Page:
“You know when you see Hecklina or Peaches Christ who are two legendary drag performers; they are very identifiable. Peaches has very identifiable make up, it’s always been the same for like two decades. You know who these queens are from across the road. For me, that was a wakeup call about branding. So when I wear that mint hair, and I’m jogging down the street to my next gig, people can be like ‘Oh there goes Alma’ rather than ‘There goes some Queen.”

As well as their iconic mint wig, Alma Bitches is also known for being a “bearded queen.” Before even stepping into drag, when the idea of Alma Bitches was nothing but a faint idea, someone had mentioned if they lost a little weight and shaved off their beard, they’d have the makings of a great queen. Thankfully, these words went in one ear and out the other and Alma now represents the idea that drag can be exactly what you interpret it to be.

“When I first started in this town [Vancouver] bearded drag hadn’t really been around for very long. It had been around before, but not in my cycle. In the cycle I started it was a new thing and people always had something to say about it like ‘oh yeah I usually hate bearded queens.’ They just kept it in a separate category and I just think… it’s all drag,” they said. “Do I have a beard? Yes. Do some people call me a bearded queen? Sure. But what am I? I’m a drag artist. We’re all the same. That’s the good thing about Vancouver, when you go to different shows you can see different genres of drag all in the same show and people are living for it. One person is giving you full glam, unclockable illusion while someone else is giving you total alternative drag thing. That’s what makes our shows great.”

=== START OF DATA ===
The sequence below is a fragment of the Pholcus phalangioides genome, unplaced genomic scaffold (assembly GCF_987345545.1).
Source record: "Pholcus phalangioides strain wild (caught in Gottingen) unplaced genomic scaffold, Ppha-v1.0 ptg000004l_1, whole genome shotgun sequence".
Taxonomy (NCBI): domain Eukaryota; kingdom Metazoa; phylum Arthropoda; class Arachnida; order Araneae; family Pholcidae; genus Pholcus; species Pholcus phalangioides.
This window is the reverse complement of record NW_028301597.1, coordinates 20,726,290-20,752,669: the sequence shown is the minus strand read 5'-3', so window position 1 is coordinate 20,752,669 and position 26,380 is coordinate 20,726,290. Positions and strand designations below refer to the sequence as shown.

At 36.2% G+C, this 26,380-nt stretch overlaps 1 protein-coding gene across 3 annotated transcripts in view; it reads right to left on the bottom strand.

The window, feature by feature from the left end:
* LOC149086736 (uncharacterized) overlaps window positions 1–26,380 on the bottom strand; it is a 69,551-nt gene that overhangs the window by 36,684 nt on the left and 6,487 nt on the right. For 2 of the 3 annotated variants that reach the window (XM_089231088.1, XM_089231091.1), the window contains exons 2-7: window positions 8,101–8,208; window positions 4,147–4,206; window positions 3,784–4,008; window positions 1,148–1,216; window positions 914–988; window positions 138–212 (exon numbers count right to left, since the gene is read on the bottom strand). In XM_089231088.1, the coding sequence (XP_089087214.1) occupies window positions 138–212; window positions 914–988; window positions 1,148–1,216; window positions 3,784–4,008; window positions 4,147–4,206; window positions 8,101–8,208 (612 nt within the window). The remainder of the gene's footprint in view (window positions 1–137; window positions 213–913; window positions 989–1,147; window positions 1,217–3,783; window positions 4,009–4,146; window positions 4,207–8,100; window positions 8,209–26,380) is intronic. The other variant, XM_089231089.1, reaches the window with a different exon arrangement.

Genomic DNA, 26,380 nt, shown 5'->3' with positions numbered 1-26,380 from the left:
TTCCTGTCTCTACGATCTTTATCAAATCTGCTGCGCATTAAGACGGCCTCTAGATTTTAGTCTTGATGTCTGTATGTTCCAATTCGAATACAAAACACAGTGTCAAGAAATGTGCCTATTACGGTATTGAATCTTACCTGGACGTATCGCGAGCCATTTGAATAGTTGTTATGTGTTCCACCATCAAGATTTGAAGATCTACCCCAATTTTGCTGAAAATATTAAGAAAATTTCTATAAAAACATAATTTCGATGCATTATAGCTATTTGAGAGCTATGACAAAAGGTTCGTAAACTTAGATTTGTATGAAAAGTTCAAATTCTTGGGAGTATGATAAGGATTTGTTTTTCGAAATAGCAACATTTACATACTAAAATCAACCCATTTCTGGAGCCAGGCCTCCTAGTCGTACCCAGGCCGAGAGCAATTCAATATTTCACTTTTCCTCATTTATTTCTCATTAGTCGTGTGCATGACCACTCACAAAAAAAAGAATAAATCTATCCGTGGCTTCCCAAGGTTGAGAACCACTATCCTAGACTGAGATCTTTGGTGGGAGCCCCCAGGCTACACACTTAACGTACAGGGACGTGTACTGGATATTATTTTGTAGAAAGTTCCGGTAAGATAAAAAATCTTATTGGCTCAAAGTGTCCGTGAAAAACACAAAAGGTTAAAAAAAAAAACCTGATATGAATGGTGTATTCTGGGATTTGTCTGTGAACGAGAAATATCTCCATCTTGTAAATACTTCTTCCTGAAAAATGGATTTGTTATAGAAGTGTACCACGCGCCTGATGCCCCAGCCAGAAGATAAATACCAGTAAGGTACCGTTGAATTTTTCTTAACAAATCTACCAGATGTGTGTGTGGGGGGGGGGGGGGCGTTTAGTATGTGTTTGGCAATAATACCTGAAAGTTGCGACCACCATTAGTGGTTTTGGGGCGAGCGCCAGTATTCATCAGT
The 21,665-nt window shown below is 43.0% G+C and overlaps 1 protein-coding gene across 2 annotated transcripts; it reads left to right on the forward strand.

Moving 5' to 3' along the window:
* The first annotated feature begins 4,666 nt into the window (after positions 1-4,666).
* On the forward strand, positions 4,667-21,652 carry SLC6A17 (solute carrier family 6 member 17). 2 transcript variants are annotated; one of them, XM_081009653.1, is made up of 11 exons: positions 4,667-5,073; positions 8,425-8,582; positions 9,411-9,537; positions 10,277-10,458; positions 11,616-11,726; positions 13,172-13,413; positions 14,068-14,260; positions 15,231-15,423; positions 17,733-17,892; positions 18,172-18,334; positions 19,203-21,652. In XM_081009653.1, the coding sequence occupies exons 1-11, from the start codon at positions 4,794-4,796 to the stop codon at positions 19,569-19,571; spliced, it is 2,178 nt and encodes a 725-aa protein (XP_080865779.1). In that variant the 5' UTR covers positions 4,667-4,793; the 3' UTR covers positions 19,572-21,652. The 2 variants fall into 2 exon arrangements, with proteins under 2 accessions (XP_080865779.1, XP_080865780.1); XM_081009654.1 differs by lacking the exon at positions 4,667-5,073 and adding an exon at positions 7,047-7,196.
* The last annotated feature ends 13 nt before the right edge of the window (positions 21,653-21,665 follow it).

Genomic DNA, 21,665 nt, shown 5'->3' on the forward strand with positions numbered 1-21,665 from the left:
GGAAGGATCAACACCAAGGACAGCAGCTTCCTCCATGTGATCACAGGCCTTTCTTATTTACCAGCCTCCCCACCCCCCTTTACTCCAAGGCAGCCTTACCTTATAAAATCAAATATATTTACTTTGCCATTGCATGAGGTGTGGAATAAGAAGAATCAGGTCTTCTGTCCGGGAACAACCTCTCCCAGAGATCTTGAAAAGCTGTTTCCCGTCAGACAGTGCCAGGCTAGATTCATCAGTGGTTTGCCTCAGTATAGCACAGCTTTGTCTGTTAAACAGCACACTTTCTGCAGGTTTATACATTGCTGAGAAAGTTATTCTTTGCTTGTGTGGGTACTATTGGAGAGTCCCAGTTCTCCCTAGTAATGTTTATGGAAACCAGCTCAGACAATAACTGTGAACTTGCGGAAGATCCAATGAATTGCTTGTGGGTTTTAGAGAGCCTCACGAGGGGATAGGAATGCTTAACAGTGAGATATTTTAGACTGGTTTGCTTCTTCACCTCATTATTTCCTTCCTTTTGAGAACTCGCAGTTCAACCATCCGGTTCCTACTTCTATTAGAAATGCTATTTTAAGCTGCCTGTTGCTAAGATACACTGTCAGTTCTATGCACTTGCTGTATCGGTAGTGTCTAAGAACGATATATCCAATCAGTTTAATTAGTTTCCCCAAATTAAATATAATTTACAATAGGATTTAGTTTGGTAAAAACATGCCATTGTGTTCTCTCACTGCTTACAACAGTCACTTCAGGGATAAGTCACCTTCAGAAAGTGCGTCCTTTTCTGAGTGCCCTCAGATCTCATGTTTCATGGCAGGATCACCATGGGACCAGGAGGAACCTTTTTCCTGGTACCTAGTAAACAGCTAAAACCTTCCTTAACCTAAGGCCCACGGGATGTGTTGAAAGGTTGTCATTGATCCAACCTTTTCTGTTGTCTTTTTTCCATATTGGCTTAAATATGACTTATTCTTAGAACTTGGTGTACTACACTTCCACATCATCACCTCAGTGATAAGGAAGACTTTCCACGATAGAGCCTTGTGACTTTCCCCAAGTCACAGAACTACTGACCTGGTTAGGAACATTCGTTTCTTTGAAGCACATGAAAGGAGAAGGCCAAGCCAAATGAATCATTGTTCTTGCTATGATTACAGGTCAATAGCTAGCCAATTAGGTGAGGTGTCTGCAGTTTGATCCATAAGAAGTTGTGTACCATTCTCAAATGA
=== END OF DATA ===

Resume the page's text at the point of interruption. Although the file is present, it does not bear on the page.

Photo by: Evan Eye

It’s not just Alma’s look that’s so intricate to her drag, Alma bursts onto any stage, a rage of energy that takes over the entire room and has every person jumping out that their seat. From watching Alma a number of times, it is clear to see the audience love her just as much as she loves them. She exudes an energy that would convert the non-believer – but you better believe she’ll call you out if you try and ruin the show!

“I want people to feel special when they come and see me. I try my best to give everybody a really great experience. The one thing I don’t tolerate is if you’re having a good time at the expense of other people. If you’re blocking the view or annoying everybody else, I’m probably gonna call you out.”

Alma has been part of Vancouver’s drag scene for almost 10 years, all of which she has spent sober. While most drag shows take place in bars or venues where alcohol and drugs are readily available, Alma credits her accomplishments in drag to her sobriety.

“I’ve been sober for 16 years. When I get paid for my gig, I put that money in my purse – I don’t spend it on drinks. I’m not doing things with it that are available to me on a night. When I’m out I am myself, I can be funny while I’m hosting. After the show I can be sincere and genuine when I talk to people. You are always going to get Alma, you will always get consistency and my sobriety definitely plays into that.”